‘Through the acts of both drawing and painting, (where both are held up as equal in value), Renata Mooney strives for a deeper and truer understanding of both the world around her and who she is. Her life and insights are reflected within what she draws and paints. Renata Mooney’s work shows ongoing concerns through a developed and extended means of application. We are made aware of her joy and rigour in the use of paint. The experiences of a long life and alertness to the present surface through an open involvement, which allows for changes and alterations. She is at home with taking risks and experimentation, knowing it aids development and opens the possibility of arriving at truth – because truth in seeing, feeling and doing matter and invest the works with a quality to be felt and to last. Renata Mooney works with great determination, in a disused garage at the rear of her house in Annalong, County Down. Each day is a fresh start - a new beginning.’ - From an introduction to a catalogue of Renata Mooney’s work written by painter Paddy McCann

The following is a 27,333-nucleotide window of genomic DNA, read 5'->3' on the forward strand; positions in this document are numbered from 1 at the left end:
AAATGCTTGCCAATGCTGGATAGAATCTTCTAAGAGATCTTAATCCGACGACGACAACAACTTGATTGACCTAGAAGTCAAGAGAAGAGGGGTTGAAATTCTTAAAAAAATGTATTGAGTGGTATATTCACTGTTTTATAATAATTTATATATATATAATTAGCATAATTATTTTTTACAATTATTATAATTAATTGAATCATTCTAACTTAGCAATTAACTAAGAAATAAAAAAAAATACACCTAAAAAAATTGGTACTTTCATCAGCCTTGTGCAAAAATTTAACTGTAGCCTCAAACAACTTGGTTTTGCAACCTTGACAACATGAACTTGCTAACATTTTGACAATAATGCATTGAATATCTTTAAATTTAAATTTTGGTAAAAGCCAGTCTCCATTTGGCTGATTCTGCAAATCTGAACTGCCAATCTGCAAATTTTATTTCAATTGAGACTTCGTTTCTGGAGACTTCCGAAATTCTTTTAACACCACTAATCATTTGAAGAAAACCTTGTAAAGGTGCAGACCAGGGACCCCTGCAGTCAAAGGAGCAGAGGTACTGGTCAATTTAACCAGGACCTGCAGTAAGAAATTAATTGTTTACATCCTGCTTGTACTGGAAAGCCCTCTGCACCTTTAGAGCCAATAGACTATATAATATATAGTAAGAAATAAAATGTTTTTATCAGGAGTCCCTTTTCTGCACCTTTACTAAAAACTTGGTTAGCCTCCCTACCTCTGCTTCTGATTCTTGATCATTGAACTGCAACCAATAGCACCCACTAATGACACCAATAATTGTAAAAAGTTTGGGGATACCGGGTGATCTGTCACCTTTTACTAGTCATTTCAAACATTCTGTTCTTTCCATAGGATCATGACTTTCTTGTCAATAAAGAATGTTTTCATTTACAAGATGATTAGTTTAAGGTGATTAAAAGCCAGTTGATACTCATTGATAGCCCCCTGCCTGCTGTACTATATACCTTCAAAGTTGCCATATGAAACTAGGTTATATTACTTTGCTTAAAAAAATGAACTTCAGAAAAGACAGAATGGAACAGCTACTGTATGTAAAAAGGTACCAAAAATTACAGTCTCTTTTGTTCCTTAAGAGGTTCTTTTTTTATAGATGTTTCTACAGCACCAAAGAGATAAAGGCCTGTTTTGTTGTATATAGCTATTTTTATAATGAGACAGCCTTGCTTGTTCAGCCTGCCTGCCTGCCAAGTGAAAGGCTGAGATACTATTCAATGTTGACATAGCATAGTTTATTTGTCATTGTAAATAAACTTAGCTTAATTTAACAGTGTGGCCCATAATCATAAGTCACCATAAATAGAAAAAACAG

For me it was always either words or paint. But the words took over, for one reason and another, and so instead of going to art school, I went to university and wandered off for the next twenty-five years down a vaguely academic path that took me into publishing, editing, history, and biography, wondering all the time what I would do when I grew up. If writing belonged to my head, painting belonged to my heart. I kept returning to painting the landscapes which were closely bound up with my sense of home and belonging in County Mayo, and which had helped me through some very dark periods in the 1980s. But when I came to a halt in the writing, and turned back to the landscapes at the end of the last century, I found that they had lost their sense of nourishment, and seemed like empty stages, waiting for something to happen. I didn’t know how to make it happen, so I went back to school and took a degree in Fine Art from GMIT at Castlebar Campus. It was during my studies for the degree that I came unexpectedly, and by uncertain steps, to portrait painting. Two important influences shaped the form the portraits took; the first was the great Lucian Freud retrospective in 2002, the second was a trip to Brussels to look at early Flemish painters. Since graduating in 2006 my work has been selected for the prestigious BP Portrait Award exhibition, from a worldwide entry, and for the Davy Portrait Award exhibition, open to Irish artists. In 2011 my portrait Nicola 2009’ won the Changing Faces Award at the Royal Society of Portrait Painters in London, a major award, and in 2012 I was invited to show the result of the prize: my commissioned portrait of Simon Weston. Since 2004 I have exhibited consistently at the RHA, where I have been the recipient of the Jorgensen Fine Art Award. I paint portraits to commission and by my own selection.